Record-breaking global temperatures seen last year are continuing, the World Meteorological Organisation says.
The UN agency said in its State of the Climate: Record Heat and Weather Extremes report that monthly temperature records were smashed in January and February.
It warned climate change was moving at an unprecedented rate.
It cited intense heat waves in Asia, South America, western and central Europe, the northwest US and western Canada.
World Climate Research Programme director David Carlson said he didn't expect temperatures to stabilise.
"We're on a slope - sometimes the slope goes very steep, sometimes it's a bit more shallow - but we're going upwards.
"So the normal is going to be increases. It's going to be increased temperature, increased ocean heat content, loss of ice. We know all the things."
The high temperatures so far in 2016 had sent "shockwaves" around the climate science community, Mr Carlson said.
The organisation said last year that sea level rise was the highest recorded, and the volumes of Arctic Sea ice were the lowest on record.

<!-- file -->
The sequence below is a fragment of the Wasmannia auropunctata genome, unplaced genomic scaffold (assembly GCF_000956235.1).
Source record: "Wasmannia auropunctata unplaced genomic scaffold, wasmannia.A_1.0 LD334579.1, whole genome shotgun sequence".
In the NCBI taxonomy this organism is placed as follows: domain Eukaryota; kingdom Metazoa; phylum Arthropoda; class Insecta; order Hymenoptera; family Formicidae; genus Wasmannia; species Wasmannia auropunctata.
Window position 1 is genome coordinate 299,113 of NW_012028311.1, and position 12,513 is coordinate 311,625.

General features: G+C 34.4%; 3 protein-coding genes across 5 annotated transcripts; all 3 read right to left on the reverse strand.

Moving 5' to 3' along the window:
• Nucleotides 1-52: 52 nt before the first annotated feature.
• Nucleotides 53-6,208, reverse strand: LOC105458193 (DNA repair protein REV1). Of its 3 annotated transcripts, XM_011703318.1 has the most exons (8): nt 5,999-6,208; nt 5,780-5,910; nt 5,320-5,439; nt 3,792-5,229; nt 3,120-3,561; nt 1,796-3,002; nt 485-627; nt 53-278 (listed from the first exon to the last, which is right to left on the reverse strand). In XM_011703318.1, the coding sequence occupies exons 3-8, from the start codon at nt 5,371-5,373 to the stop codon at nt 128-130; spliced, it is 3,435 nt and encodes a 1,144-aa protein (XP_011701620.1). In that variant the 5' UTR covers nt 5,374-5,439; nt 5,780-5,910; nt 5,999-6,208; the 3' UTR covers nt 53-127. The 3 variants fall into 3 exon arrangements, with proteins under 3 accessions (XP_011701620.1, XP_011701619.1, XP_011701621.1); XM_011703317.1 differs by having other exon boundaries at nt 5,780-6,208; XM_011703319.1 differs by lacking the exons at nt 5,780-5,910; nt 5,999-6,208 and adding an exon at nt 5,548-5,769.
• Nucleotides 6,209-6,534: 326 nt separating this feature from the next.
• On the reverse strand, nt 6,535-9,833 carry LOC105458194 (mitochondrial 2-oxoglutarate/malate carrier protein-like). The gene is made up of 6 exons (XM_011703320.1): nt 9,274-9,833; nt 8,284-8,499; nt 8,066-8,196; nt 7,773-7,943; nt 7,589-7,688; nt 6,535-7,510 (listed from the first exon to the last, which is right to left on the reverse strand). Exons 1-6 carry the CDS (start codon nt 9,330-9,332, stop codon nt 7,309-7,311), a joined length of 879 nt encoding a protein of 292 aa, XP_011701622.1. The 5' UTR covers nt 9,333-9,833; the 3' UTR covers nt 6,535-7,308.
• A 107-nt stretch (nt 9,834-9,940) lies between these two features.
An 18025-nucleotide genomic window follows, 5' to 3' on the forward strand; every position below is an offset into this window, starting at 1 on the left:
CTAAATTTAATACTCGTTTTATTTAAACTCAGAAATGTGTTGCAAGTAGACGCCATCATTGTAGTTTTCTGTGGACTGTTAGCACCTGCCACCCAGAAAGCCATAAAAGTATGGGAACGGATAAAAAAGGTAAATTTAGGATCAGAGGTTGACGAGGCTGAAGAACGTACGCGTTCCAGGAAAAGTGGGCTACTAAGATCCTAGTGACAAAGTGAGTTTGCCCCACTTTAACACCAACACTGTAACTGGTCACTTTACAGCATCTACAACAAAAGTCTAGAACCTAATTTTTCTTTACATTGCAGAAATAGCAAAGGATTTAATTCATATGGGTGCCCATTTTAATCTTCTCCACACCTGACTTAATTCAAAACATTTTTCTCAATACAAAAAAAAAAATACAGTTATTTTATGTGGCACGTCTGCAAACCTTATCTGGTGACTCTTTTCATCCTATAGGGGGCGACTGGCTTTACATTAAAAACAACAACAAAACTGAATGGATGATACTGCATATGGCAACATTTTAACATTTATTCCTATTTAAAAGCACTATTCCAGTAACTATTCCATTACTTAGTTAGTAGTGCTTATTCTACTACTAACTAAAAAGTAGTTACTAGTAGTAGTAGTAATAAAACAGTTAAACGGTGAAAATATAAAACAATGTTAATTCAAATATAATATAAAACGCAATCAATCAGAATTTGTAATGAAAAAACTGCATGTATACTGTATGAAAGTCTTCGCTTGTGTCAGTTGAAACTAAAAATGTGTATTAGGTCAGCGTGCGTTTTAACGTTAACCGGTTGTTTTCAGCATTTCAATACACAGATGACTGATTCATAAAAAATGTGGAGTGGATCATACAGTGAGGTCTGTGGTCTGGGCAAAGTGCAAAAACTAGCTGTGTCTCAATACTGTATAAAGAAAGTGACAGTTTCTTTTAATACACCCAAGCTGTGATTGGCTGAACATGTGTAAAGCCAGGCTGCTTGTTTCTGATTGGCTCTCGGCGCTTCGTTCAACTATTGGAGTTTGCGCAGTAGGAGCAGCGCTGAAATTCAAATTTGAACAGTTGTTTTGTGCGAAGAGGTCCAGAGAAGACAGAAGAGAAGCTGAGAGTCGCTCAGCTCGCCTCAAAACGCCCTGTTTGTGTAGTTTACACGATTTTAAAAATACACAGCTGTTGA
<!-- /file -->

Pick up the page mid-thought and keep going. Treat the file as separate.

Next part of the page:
The organisation's chief Petteri Taalas said "the future is happening now" - with the Earth 1°C warmer than at the start of the 20th century.
"The alarming rate of change we are now witnessing in our climate as a result of greenhouse gas emissions is unprecedented in modern records," Mr Taalas said.
Data from NASA and the National Oceanic and Atmospheric Administration showed that, in 2015, the average temperature across global land and ocean surfaces was 0.9°C above the 20th century average, surpassing 2014's previous record by 0.16°C.